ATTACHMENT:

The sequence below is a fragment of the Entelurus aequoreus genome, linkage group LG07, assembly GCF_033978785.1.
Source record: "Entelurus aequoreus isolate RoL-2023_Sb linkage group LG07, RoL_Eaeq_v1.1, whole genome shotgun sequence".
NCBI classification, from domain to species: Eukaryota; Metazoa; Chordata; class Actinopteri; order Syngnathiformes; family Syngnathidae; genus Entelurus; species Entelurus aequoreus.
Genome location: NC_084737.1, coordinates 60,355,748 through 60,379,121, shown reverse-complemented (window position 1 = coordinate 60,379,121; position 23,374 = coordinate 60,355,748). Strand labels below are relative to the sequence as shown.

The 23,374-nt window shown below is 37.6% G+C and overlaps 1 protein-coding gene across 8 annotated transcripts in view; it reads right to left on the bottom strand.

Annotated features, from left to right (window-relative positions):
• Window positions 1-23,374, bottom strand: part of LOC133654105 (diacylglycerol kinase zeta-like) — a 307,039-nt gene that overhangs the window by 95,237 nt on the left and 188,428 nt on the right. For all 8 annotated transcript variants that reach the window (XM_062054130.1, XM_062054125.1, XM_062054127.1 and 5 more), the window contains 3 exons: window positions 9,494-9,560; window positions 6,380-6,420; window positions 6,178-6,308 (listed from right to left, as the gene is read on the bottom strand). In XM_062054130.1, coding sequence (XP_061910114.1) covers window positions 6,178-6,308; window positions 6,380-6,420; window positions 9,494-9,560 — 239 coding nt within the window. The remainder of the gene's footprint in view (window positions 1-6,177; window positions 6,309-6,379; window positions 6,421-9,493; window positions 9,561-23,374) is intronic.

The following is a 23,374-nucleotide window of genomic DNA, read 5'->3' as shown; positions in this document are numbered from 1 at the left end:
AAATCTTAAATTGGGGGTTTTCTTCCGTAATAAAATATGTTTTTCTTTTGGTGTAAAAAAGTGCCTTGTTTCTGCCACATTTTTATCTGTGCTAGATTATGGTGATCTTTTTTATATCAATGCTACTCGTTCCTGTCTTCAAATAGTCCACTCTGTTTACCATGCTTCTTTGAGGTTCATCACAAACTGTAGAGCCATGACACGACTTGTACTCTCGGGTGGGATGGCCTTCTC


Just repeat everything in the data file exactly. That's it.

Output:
The sequence below is a fragment of the Entelurus aequoreus genome, linkage group LG07, assembly GCF_033978785.1.
Source record: "Entelurus aequoreus isolate RoL-2023_Sb linkage group LG07, RoL_Eaeq_v1.1, whole genome shotgun sequence".
NCBI classification, from domain to species: Eukaryota; Metazoa; Chordata; class Actinopteri; order Syngnathiformes; family Syngnathidae; genus Entelurus; species Entelurus aequoreus.
Genome location: NC_084737.1, coordinates 60,355,748 through 60,379,121, shown reverse-complemented (window position 1 = coordinate 60,379,121; position 23,374 = coordinate 60,355,748). Strand labels below are relative to the sequence as shown.

The 23,374-nt window shown below is 37.6% G+C and overlaps 1 protein-coding gene across 8 annotated transcripts in view; it reads right to left on the bottom strand.

Annotated features, from left to right (window-relative positions):
• Window positions 1-23,374, bottom strand: part of LOC133654105 (diacylglycerol kinase zeta-like) — a 307,039-nt gene that overhangs the window by 95,237 nt on the left and 188,428 nt on the right. For all 8 annotated transcript variants that reach the window (XM_062054130.1, XM_062054125.1, XM_062054127.1 and 5 more), the window contains 3 exons: window positions 9,494-9,560; window positions 6,380-6,420; window positions 6,178-6,308 (listed from right to left, as the gene is read on the bottom strand). In XM_062054130.1, coding sequence (XP_061910114.1) covers window positions 6,178-6,308; window positions 6,380-6,420; window positions 9,494-9,560 — 239 coding nt within the window. The remainder of the gene's footprint in view (window positions 1-6,177; window positions 6,309-6,379; window positions 6,421-9,493; window positions 9,561-23,374) is intronic.

The following is a 23,374-nucleotide window of genomic DNA, read 5'->3' as shown; positions in this document are numbered from 1 at the left end:
AAATCTTAAATTGGGGGTTTTCTTCCGTAATAAAATATGTTTTTCTTTTGGTGTAAAAAAGTGCCTTGTTTCTGCCACATTTTTATCTGTGCTAGATTATGGTGATCTTTTTTATATCAATGCTACTCGTTCCTGTCTTCAAATAGTCCACTCTGTTTACCATGCTTCTTTGAGGTTCATCACAAACTGTAGAGCCATGACACGACTTGTACTCTCGGGTGGGATGGCCTTCTC